Monday, April 26, 2010


Times have changed.

When I was in high school, I did the work that was assigned to me. If I did not finish it in class, then I finished it at home. End of story. I would not think of not doing my work. My parents would be upset and they would punish me. I would not think of blaming the teacher for my poor mark. My parents would laugh at me, then they would get upset and punish me.

More than once this year, I have received unhappy emails from parents who demand to know why I am giving their child bad marks. The parents accuse me of being unfair, doing a poor job, not motivating their child, and generally failing their child. Evidently, these particular children go home and tell their parents that they are doing poorly in school because I am a bad teacher. What these kids don't tell their parents is that they fool around in class, socialize, and don't do their work. The parents are quick to believe and to defend their children.

It is a bit insulting to have to defend myself when a student makes up lies to cover their own poor behaviour and performance. But, it seems, for many, that is the modern culture in which we live. Make excuses, point fingers, and pass the buck.

I have a son in elementary school. When he is doing his homework, I must frequently remind him to stay on task. This is understandable. He is a child who cannot perceive the long-term benefits of being educated.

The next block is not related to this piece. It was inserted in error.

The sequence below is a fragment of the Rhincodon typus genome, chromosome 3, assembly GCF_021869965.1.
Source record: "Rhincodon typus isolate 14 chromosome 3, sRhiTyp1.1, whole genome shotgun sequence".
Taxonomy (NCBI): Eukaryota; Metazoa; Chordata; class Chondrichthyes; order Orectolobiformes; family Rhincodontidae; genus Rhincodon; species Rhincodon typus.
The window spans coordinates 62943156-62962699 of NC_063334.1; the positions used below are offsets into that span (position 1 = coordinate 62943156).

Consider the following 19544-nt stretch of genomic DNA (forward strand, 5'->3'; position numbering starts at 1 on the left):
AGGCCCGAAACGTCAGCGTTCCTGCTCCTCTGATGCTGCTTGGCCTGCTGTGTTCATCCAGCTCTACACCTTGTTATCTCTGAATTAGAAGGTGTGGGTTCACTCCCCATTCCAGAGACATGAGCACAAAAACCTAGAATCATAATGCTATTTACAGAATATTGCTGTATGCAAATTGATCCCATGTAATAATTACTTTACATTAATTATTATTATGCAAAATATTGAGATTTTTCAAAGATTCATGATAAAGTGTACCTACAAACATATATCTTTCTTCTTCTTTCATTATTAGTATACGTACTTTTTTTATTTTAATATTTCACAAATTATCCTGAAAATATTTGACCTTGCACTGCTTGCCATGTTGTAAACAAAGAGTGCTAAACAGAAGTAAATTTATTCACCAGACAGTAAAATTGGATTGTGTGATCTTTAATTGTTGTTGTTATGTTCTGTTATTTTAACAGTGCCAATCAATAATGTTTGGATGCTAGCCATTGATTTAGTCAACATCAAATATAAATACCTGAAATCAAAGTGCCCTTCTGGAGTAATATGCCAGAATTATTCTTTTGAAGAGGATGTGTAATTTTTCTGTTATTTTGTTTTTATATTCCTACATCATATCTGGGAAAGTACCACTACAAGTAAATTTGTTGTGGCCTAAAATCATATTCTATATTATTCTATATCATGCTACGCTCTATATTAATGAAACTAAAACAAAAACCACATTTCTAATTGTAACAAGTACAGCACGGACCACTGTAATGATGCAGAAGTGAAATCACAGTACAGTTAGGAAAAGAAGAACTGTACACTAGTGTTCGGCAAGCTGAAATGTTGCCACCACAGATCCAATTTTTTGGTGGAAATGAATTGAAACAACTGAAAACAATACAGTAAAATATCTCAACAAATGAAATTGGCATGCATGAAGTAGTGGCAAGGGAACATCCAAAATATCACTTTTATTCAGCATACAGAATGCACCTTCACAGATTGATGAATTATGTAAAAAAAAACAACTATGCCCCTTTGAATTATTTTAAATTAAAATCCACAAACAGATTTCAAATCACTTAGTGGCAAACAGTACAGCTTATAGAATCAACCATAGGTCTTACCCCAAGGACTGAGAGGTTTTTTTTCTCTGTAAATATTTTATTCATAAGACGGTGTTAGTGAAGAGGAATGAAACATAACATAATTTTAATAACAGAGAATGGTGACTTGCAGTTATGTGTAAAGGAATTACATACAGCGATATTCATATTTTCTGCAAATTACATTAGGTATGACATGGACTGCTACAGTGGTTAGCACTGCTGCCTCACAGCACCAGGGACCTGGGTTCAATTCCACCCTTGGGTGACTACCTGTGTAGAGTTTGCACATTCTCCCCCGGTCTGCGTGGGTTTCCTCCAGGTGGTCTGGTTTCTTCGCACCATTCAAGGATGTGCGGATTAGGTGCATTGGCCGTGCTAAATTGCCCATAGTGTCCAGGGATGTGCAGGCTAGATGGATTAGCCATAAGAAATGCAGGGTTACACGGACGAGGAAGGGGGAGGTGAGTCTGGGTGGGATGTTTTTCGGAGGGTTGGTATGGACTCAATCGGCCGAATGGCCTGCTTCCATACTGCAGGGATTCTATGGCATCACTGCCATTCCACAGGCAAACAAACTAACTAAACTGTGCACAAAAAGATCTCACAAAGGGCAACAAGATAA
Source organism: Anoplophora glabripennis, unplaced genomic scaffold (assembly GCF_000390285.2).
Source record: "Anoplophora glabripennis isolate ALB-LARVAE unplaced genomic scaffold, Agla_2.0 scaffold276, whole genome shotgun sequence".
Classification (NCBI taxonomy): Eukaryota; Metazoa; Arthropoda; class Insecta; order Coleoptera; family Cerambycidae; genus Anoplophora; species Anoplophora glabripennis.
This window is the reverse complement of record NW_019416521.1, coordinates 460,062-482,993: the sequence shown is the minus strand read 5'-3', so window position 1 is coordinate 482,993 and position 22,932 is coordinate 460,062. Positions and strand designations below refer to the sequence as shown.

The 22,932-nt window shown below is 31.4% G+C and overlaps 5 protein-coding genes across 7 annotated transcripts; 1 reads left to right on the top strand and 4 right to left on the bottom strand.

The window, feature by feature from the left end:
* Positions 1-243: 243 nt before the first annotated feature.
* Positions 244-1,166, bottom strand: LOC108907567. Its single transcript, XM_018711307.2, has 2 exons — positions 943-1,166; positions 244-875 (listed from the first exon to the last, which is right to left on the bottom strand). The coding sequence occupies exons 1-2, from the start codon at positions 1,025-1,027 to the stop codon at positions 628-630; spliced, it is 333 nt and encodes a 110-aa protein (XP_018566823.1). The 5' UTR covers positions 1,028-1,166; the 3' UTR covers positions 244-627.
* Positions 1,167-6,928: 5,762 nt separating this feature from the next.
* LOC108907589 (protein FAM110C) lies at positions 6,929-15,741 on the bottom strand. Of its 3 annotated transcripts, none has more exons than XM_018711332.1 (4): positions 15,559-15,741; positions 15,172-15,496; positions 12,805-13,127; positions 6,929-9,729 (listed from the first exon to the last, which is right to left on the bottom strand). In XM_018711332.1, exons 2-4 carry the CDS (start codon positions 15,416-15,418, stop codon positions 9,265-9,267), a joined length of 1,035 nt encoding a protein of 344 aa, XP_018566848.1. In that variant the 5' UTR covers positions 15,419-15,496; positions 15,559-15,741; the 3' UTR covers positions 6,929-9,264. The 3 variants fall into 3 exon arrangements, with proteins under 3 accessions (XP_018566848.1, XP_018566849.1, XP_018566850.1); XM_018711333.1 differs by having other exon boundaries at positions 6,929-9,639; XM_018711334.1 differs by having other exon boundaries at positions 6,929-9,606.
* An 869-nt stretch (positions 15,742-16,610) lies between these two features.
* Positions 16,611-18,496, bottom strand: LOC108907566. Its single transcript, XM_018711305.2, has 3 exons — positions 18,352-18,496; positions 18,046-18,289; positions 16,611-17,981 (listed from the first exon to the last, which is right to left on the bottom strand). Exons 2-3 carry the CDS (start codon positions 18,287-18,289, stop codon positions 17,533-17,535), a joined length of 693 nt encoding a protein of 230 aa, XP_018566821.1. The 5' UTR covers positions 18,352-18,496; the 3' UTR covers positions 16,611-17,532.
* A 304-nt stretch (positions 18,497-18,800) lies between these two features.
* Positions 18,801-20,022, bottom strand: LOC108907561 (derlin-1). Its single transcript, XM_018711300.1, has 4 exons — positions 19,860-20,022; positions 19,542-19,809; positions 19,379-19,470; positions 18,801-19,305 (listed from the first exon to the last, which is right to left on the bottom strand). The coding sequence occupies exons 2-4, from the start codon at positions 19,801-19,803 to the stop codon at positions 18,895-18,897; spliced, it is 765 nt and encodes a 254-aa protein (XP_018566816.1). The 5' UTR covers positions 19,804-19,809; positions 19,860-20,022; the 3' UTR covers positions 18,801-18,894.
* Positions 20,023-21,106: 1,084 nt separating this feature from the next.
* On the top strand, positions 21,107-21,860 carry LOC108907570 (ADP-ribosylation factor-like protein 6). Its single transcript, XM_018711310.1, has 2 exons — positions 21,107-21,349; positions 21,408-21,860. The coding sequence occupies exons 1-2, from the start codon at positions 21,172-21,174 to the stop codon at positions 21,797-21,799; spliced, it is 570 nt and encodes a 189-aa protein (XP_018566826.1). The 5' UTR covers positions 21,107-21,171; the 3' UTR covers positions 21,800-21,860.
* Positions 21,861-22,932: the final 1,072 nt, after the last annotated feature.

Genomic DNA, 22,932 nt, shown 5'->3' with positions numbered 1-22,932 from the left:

My senior group of students ranges in age from 14 to 18. I thought, optimistically, and erroneously, that I would be able to give them their assignments, and that they would complete their work autonomously. I thought that, as teenagers, they would understand the benefits of educating themselves. Or, at the very least, they would be motivated to achieve good grades on their report cards. I thought that they would understand the correlation between working hard and achieving good marks. I thought that if I let them stand on their own, then they would learn to work independently, and they would have to take responsibility for their own successes or failures. For some of them, I was wrong.

Some students do not care whether they pass or fail. If I leave them to do the work independently, then they simply do not do the work. So, then, they get a failing mark on their report card, and they have to face the music. Right? Wrong. For some students, if they get a failing mark on their report card, then the parents blame me, the teacher. The student is not held responsible.


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